Reflection No. 129 on Q 21:2-3 – To be serious

مَا يَأْتِيهِمْ مِنْ ذِكْرٍ مِنْ رَبِّهِمْ مُحْدَثٍ إِلَّا اسْتَمَعُوهُ وَهُمْ يَلْعَبُونلَاهِيَةً قُلُوبُهُمْ

Mā ya’tīhim min dhikrin mir-rabbihim muHdathin illā-stama‘ūhu wahum yal ‘abūna lāhiyatan qulūbuhum

There does not come to them a new reminder from their Lord but they listen to it while they play around, their hearts set on diversions . . .  (Sūratul Anbiyā’ No. 21, Āyāt 2-3)


When human beings constantly engage in trivial matters and allow these to preoccupy their minds, it becomes difficult to give serious matters due consideration. Even when issues of great importance are being discussed, the hearts remain unaffected. This is because of the state of heedlessness that is created by continuous immersion in small and petty matters.

This verse talks about a certain type of reaction to the message of God. The receivers of the message listen, but their state of listening does not allow the message to enter into the heart and mind. It falls, as they say, on deaf ears. Allāmah Tabātabā’ī in al-Mizān describes the state of such listeners. He says the verse shows two different conditions of these people.

– The first is la‘ib (لعب) i.e. playing, an action which has no real aim or goal. It is just done in jest, is imaginary, illusory, done only for immediate amusement. An example is children’s play.

– The second is lahaw (لهو) i.e. preoccupation and diversion. He says this means the heart is distracted with small things and is thus unable to handle larger issues.

Many of us are often engaged, physically and mentally, in matters that could just be preoccupations. We fill life with a lot of stimulation that is empty and meaningless. Over time this leads to a state where nothing is really serious anymore. We are not able to pay attention properly, do a lot of long term thinking, or focus on things that really matter. Imam Hasan (a) says: A believer does not occupy himself with amusement lest he becomes negligent. (MH, H. 18060)

The present culture around us glorifies distractions and makes them seem appealing. Have fun, enjoy life, and be merry, etc. All this may be good but it has its own time and place. It is definitely not good for long periods of time. The constant culture of distraction is almost like a training of the brain, a training to focus on trivial matters and diversions. The more the brain does this, the less likely it is to be serious. The quote below encapsulates this well:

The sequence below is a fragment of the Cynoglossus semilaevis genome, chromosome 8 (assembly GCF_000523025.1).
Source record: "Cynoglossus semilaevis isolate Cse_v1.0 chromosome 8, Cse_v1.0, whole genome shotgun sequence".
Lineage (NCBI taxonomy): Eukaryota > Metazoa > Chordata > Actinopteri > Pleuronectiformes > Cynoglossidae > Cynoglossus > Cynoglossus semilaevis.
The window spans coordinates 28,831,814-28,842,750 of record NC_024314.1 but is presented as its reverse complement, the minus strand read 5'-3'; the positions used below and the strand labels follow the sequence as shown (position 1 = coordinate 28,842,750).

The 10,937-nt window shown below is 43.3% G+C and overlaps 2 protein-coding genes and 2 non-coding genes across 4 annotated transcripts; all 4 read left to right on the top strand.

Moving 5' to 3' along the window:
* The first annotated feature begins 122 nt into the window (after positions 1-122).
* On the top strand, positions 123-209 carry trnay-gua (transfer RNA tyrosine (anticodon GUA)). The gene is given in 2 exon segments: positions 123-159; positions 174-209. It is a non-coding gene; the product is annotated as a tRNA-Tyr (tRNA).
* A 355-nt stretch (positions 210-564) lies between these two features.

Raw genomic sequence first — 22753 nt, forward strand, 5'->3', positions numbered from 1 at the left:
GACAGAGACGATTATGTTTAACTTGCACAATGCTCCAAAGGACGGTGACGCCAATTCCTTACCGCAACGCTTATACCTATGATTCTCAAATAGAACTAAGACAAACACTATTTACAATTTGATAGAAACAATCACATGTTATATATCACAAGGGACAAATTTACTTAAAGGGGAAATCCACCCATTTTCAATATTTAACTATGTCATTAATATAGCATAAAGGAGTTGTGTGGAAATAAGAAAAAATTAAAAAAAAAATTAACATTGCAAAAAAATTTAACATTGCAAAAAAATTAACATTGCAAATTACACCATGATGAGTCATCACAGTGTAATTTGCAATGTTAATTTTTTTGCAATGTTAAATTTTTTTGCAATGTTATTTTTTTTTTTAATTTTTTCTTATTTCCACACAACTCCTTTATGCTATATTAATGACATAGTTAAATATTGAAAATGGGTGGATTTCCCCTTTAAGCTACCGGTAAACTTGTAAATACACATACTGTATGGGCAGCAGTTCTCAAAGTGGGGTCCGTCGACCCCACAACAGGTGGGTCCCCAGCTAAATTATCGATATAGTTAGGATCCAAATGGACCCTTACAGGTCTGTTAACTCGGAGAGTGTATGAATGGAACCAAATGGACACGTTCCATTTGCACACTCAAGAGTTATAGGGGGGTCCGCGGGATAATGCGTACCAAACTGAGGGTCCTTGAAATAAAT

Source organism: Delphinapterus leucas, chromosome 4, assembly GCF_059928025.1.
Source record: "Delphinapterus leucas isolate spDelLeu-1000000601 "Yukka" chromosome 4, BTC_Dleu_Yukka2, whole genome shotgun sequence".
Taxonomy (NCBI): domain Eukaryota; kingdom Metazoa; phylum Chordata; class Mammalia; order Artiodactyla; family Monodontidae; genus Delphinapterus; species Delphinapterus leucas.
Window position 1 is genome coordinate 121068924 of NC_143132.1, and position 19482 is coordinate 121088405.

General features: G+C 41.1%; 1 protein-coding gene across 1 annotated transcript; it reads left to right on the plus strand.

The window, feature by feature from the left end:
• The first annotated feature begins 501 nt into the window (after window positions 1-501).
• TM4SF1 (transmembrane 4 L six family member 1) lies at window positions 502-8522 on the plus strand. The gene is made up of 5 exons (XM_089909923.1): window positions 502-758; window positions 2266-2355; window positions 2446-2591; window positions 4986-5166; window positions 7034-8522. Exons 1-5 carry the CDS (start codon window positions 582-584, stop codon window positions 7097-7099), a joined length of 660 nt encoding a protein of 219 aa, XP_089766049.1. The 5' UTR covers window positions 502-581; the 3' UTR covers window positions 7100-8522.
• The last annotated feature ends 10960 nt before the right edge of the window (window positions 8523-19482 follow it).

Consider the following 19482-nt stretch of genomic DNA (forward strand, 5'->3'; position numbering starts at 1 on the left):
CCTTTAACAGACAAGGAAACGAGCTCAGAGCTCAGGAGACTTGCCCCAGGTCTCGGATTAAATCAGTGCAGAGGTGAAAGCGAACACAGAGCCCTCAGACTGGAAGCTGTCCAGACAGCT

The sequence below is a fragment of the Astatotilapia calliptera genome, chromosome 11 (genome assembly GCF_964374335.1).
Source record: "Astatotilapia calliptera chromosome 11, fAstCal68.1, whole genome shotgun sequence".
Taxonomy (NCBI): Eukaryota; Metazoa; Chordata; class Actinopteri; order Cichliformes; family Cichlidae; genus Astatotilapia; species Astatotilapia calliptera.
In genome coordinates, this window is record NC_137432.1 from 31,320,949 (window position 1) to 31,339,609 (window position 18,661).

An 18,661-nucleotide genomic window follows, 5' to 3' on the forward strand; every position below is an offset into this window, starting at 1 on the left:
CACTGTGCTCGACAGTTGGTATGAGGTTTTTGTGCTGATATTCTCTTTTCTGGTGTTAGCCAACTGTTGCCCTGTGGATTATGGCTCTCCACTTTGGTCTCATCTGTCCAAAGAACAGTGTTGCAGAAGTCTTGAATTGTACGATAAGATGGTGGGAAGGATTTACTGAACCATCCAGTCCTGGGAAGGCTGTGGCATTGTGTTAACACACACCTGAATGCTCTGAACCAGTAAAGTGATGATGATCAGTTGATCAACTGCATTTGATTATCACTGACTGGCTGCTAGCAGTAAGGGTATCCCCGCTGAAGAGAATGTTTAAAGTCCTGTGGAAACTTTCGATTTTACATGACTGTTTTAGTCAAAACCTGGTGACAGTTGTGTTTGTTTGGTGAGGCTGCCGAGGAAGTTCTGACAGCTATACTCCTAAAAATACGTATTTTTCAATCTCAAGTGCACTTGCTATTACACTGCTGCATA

‘I’d argue that what’s happening is that we’re becoming like the mal-formed weight lifter who trains only their upper body and has tiny little legs. We’re radically over-developing the parts of quick thinking, distractible brain and letting the long-form-thinking, creative, contemplative, solitude-seeking, thought-consolidating pieces of our brain atrophy by not using them. And, to me, that’s both sad and dangerous’

It is worth thinking about this matter ‘seriously’. Being constantly distracted is an unseemly state for the mind, with a lot of wider repercussions for the individual, family, society, and the world at large. That is why it is better for believers to stay away from certain types of entertainment and music, drinking, certain gatherings etc. It may be enjoyable for a while but is deadly for the intelligence. It leads to the crisis in attention that the world is witnessing presently.

Use this verse to remind yourself that it is necessary to be serious sometimes. Don’t let the culture of distractions delude you into thinking that seriousness is dark and gloomy. It actually lifts the veil of darkness and allows the light in.


Sources: ‘Allāmah S M Husayn Tabātabā’ī, Al-Mizān fī tafsīr al-Qur’ān;  Muhammadī Rayshahrī, Mizānul Hikmah; and